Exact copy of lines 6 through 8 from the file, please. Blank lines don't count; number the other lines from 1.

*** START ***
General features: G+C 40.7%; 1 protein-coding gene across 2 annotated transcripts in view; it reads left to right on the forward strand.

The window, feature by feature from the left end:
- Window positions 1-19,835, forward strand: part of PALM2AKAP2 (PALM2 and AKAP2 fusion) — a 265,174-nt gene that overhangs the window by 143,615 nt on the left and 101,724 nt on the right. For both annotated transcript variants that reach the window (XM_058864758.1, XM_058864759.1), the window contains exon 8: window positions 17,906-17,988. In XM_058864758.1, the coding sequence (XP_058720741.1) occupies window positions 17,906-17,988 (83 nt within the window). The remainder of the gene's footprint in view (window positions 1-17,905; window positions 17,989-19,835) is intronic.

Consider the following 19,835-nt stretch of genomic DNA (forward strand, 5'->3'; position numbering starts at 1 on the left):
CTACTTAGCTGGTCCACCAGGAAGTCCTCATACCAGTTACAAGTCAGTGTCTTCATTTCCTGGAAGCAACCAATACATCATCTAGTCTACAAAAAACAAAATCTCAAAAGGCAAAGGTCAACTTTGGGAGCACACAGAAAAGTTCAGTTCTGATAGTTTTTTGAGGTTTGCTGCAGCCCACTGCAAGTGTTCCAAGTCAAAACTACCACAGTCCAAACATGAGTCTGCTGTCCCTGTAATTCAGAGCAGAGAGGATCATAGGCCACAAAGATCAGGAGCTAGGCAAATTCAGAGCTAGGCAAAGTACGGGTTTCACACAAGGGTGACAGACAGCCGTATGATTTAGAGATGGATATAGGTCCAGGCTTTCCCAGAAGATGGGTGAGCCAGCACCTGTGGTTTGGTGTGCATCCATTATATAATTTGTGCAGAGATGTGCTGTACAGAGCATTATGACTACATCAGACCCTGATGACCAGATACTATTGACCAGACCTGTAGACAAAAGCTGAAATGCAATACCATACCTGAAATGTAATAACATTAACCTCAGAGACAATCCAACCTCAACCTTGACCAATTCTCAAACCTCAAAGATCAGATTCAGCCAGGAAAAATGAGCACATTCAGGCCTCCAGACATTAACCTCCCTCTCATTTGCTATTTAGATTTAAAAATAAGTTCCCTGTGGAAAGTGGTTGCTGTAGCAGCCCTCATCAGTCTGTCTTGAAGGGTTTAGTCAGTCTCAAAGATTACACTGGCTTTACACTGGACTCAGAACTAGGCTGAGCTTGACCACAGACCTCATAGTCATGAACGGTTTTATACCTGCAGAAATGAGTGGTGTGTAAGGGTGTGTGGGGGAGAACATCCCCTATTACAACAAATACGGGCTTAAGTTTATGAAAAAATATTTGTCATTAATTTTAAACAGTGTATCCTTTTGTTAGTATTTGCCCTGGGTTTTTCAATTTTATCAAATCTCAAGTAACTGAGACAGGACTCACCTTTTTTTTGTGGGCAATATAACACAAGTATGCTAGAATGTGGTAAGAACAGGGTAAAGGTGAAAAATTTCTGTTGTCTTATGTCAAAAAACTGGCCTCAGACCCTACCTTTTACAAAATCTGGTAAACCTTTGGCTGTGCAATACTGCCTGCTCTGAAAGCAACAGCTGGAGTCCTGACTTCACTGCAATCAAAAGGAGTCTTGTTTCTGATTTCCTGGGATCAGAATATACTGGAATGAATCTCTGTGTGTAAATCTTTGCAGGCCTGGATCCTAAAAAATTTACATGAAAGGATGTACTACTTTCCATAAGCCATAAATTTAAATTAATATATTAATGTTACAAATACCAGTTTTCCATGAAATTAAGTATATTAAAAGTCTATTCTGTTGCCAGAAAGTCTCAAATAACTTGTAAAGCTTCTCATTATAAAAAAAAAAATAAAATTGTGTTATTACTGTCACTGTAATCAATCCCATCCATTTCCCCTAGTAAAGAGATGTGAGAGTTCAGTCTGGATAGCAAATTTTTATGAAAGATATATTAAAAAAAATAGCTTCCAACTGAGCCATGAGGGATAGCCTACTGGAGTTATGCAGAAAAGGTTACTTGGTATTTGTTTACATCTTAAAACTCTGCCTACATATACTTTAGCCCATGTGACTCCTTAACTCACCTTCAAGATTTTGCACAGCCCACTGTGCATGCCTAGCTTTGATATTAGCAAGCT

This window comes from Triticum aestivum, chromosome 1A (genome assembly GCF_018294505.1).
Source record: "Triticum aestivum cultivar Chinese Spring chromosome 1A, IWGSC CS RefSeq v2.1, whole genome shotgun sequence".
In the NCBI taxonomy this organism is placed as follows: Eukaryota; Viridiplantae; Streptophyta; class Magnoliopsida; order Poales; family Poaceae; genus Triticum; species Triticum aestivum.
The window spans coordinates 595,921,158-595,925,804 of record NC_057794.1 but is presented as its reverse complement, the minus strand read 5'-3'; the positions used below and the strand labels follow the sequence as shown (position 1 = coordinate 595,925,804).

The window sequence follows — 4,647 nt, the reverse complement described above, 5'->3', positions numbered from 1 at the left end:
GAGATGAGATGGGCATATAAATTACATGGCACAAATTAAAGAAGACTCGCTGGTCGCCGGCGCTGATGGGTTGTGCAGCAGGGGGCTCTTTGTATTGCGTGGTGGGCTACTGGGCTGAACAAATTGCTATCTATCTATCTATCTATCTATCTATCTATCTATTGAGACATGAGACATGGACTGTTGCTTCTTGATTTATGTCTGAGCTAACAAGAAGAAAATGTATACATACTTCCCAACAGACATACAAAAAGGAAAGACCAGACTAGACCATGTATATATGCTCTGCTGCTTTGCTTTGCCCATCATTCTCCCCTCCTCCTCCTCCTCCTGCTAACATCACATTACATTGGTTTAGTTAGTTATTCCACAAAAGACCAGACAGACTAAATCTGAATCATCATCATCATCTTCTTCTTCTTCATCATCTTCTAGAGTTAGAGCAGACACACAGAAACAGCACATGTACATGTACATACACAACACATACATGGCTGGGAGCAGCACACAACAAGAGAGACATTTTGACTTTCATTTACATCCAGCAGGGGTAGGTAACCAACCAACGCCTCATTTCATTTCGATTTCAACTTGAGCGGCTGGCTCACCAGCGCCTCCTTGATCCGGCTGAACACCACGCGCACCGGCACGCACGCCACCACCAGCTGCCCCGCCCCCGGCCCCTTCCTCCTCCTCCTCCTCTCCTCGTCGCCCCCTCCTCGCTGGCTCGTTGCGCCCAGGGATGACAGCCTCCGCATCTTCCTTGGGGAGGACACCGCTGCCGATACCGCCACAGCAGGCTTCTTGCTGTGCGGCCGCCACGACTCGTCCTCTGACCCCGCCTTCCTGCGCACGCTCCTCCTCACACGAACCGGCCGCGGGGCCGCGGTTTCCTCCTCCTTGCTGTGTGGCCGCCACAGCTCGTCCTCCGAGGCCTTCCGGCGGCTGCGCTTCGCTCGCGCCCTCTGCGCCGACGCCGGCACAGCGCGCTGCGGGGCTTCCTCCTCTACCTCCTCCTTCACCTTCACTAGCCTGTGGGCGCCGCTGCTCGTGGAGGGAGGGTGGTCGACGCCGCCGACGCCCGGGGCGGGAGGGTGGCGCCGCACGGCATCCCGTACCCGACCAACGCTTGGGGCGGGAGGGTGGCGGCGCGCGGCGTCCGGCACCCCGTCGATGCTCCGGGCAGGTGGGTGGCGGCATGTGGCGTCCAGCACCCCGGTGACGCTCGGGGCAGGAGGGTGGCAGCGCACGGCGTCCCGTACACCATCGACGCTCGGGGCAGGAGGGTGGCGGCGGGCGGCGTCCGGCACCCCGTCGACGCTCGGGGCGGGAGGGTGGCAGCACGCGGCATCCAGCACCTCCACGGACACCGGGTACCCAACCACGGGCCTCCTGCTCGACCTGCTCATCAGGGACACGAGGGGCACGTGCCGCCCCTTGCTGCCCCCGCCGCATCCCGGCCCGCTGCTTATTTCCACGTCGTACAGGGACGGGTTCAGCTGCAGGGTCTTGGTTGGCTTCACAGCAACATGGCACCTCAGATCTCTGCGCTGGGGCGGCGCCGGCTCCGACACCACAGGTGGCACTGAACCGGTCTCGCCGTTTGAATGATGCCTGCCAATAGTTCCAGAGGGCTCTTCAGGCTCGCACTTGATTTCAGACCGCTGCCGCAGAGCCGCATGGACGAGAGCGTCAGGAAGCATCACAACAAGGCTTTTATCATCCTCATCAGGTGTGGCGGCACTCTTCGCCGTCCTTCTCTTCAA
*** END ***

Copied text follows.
This window comes from Triticum aestivum, chromosome 1A (genome assembly GCF_018294505.1).
Source record: "Triticum aestivum cultivar Chinese Spring chromosome 1A, IWGSC CS RefSeq v2.1, whole genome shotgun sequence".
In the NCBI taxonomy this organism is placed as follows: Eukaryota; Viridiplantae; Streptophyta; class Magnoliopsida; order Poales; family Poaceae; genus Triticum; species Triticum aestivum.